There’s a gender divide on nuclear power, but it doesn’t mean what you think it means via Vox

Over at Morning Consult, they’ve done a survey on attitudes toward nuclear power, and according to reporter Davis Burroughs, nuclear reactors “face pronounced unpopularity among an unexpected bloc: women.”


So what are you saying?

In the name of heading off at least a few of the outraged emails I’m sure to receive about this, let me head off a few misunderstandings.

  • As Julie Nelson reminds us, the data tell us only about statistical patterns. They do not tell us anything about “men” and “women” as such; they do not support any conclusions about intrinsic or biological qualities of this or that demographic. And they certainly don’t tell us anything about particular individuals, each of whom is a precious snowflake. Plenty of non-males and non-whites support nuclear power; plenty of white males oppose it. Plenty of people take climate change seriously and support nuclear, or vice versa. Everyone has their own reasons for believing things and deserves to have those reasons taken at face value.
  • The patterns in the data likely reflect social and economic forces, not biology or destiny. Social and economic forces can be interrogated and changed.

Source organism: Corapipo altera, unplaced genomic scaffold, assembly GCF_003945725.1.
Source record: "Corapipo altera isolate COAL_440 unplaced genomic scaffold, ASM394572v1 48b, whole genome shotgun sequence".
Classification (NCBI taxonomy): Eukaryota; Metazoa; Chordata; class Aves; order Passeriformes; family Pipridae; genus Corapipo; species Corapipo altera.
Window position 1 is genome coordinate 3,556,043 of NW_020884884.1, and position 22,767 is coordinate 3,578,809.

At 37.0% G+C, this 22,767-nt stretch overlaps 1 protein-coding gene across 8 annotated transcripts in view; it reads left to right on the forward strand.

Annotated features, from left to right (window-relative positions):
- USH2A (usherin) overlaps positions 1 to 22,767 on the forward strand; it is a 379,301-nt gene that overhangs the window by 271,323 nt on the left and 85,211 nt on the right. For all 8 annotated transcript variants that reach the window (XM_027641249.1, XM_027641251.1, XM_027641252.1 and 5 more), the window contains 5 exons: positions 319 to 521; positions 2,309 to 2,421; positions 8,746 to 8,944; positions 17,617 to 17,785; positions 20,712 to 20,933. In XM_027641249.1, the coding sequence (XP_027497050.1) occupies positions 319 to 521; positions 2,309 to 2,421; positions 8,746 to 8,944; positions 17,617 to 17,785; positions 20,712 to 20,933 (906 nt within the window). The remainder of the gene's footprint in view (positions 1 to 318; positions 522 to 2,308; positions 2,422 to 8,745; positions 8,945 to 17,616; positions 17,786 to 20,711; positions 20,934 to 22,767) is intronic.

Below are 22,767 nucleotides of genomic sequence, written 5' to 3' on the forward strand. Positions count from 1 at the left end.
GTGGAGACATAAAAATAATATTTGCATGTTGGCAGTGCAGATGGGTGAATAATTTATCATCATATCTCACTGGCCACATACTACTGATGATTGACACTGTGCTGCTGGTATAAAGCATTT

• I noted: the same demographic (“white hierarchical and individualistic males”) that dismisses the risks of nuclear power in disproportionate numbers also dismisses the risks of climate change in disproportionate numbers. Per above, this does not mean that all climate change deniers support nuclear power or that supporting nuclear power makes you any kind of denier. The case for or against nuclear power is distinct from the case for or against climate change concern, and, again, each deserves to be taken at face value.
  • Just as an anecdotal matter, I have noticed that supporters of nuclear power have trouble letting go of the knowledge-deficit model (just as climate scientists and wonks often do). They react to gaps like these by wondering how the unduly frightened masses can be made more rational, i.e., can be made to see things how they see things. But white males ought to contemplate why almost all other groups are more sensitive to local risks than they are. Perhaps it’s not as simple as everyone else being wrong.

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